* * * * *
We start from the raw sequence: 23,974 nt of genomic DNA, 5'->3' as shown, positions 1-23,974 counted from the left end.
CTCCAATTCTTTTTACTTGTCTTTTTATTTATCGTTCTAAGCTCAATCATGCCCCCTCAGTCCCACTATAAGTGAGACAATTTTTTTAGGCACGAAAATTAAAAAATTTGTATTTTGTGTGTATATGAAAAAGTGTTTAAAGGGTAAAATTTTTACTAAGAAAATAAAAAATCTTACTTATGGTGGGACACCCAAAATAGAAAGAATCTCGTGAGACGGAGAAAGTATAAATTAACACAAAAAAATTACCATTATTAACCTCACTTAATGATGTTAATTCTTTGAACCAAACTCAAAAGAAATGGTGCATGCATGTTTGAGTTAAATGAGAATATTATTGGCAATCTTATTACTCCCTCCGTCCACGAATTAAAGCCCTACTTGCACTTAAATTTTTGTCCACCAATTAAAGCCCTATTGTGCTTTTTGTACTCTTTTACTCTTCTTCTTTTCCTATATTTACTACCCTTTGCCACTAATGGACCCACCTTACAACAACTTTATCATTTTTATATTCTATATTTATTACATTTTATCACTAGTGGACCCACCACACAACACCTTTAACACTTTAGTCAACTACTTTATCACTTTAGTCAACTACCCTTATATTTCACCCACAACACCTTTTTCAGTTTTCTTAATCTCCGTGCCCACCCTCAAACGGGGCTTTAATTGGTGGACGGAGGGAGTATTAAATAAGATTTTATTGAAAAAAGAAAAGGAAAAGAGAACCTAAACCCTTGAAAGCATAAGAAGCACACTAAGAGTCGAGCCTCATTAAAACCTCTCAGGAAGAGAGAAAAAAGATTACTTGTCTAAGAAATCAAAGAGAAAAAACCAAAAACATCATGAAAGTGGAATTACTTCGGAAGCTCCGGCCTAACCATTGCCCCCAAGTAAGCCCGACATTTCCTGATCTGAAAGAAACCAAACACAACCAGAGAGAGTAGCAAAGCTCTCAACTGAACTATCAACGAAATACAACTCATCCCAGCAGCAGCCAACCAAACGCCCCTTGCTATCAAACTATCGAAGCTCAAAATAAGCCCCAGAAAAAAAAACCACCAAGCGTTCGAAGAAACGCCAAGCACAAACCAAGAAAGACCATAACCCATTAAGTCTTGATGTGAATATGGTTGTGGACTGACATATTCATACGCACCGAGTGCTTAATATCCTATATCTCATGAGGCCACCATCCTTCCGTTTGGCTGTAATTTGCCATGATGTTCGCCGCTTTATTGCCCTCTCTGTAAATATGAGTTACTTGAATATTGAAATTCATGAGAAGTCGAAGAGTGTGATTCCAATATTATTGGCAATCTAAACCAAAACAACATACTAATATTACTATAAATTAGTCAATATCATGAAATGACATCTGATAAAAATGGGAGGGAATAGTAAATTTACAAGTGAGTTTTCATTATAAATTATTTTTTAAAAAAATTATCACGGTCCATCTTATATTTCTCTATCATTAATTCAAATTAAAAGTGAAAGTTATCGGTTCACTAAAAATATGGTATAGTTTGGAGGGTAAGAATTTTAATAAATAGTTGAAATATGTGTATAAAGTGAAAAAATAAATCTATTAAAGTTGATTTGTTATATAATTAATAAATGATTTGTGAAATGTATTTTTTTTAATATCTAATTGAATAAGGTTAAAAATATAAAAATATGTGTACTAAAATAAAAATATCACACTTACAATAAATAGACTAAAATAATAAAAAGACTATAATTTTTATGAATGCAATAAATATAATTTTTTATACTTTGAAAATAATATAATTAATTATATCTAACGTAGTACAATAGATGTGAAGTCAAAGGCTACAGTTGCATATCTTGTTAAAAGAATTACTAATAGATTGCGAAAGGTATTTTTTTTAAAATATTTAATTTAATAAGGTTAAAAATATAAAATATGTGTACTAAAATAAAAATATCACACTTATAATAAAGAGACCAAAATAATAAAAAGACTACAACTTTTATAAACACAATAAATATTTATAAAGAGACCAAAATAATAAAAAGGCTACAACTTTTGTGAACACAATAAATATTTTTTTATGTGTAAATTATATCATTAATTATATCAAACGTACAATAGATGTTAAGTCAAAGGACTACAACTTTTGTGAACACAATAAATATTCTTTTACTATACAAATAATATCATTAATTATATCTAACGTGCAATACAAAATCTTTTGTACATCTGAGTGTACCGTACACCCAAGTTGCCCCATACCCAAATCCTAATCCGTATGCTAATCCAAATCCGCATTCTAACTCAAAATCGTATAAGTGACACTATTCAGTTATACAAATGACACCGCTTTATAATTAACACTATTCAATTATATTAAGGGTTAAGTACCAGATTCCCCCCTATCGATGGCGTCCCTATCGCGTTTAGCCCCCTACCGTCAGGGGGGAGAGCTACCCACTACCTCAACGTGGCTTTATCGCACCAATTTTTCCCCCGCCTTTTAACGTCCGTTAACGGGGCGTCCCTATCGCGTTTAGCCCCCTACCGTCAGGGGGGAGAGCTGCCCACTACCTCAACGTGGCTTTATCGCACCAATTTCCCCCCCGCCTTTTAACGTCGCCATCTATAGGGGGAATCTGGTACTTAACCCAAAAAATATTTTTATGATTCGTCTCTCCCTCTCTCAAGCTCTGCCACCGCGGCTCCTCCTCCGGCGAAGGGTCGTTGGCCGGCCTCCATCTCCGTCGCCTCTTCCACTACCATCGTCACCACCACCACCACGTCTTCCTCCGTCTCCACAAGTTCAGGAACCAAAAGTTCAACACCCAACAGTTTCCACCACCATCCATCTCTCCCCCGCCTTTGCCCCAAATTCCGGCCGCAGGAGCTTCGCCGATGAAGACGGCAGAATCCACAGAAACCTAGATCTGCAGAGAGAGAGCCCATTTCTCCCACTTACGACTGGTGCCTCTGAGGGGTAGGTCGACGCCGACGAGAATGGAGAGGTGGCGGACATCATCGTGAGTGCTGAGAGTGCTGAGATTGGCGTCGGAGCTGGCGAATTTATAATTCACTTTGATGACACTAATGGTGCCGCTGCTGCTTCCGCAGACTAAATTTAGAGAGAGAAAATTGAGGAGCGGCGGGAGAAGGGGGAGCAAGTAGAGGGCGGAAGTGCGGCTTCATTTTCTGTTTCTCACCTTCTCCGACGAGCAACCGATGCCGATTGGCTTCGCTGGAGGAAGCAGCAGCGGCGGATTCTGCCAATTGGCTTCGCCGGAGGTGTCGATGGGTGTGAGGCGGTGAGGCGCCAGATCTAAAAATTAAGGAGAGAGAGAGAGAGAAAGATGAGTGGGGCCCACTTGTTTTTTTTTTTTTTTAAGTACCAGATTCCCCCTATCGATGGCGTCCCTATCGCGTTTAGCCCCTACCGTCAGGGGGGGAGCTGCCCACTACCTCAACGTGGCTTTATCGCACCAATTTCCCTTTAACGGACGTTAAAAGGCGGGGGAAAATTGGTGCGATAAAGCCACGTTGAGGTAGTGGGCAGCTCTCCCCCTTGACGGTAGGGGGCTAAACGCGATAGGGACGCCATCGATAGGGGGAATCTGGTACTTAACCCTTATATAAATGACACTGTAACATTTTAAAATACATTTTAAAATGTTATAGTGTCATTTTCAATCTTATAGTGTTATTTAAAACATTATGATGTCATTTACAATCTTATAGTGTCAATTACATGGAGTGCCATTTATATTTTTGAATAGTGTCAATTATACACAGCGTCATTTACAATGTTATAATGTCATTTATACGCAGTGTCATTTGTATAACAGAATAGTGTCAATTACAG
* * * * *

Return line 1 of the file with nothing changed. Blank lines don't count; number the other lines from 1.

We start from the raw sequence: 23,974 nt of genomic DNA, 5'->3' as shown, positions 1-23,974 counted from the left end.